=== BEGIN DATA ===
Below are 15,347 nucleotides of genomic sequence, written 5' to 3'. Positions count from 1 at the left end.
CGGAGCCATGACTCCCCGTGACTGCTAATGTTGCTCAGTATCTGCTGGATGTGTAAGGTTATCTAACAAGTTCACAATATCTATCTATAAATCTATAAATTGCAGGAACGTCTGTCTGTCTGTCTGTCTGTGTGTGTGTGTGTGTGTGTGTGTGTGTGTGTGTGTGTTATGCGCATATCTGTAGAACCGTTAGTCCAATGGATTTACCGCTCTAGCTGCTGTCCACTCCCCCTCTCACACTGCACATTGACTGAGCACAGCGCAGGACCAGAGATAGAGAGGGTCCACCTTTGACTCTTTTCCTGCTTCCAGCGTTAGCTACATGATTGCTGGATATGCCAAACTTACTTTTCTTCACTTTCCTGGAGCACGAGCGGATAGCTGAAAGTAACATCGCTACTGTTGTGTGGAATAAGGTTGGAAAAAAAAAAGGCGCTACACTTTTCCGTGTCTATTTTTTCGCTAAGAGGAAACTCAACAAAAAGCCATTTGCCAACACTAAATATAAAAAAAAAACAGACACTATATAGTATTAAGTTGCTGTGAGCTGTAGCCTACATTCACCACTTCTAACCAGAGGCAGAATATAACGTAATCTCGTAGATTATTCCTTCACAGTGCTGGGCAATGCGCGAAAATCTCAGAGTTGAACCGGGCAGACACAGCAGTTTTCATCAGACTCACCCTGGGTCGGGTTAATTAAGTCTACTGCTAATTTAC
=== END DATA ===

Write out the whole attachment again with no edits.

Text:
Below are 15,347 nucleotides of genomic sequence, written 5' to 3'. Positions count from 1 at the left end.
CGGAGCCATGACTCCCCGTGACTGCTAATGTTGCTCAGTATCTGCTGGATGTGTAAGGTTATCTAACAAGTTCACAATATCTATCTATAAATCTATAAATTGCAGGAACGTCTGTCTGTCTGTCTGTCTGTGTGTGTGTGTGTGTGTGTGTGTGTGTGTGTGTGTGTTATGCGCATATCTGTAGAACCGTTAGTCCAATGGATTTACCGCTCTAGCTGCTGTCCACTCCCCCTCTCACACTGCACATTGACTGAGCACAGCGCAGGACCAGAGATAGAGAGGGTCCACCTTTGACTCTTTTCCTGCTTCCAGCGTTAGCTACATGATTGCTGGATATGCCAAACTTACTTTTCTTCACTTTCCTGGAGCACGAGCGGATAGCTGAAAGTAACATCGCTACTGTTGTGTGGAATAAGGTTGGAAAAAAAAAAGGCGCTACACTTTTCCGTGTCTATTTTTTCGCTAAGAGGAAACTCAACAAAAAGCCATTTGCCAACACTAAATATAAAAAAAAAACAGACACTATATAGTATTAAGTTGCTGTGAGCTGTAGCCTACATTCACCACTTCTAACCAGAGGCAGAATATAACGTAATCTCGTAGATTATTCCTTCACAGTGCTGGGCAATGCGCGAAAATCTCAGAGTTGAACCGGGCAGACACAGCAGTTTTCATCAGACTCACCCTGGGTCGGGTTAATTAAGTCTACTGCTAATTTAC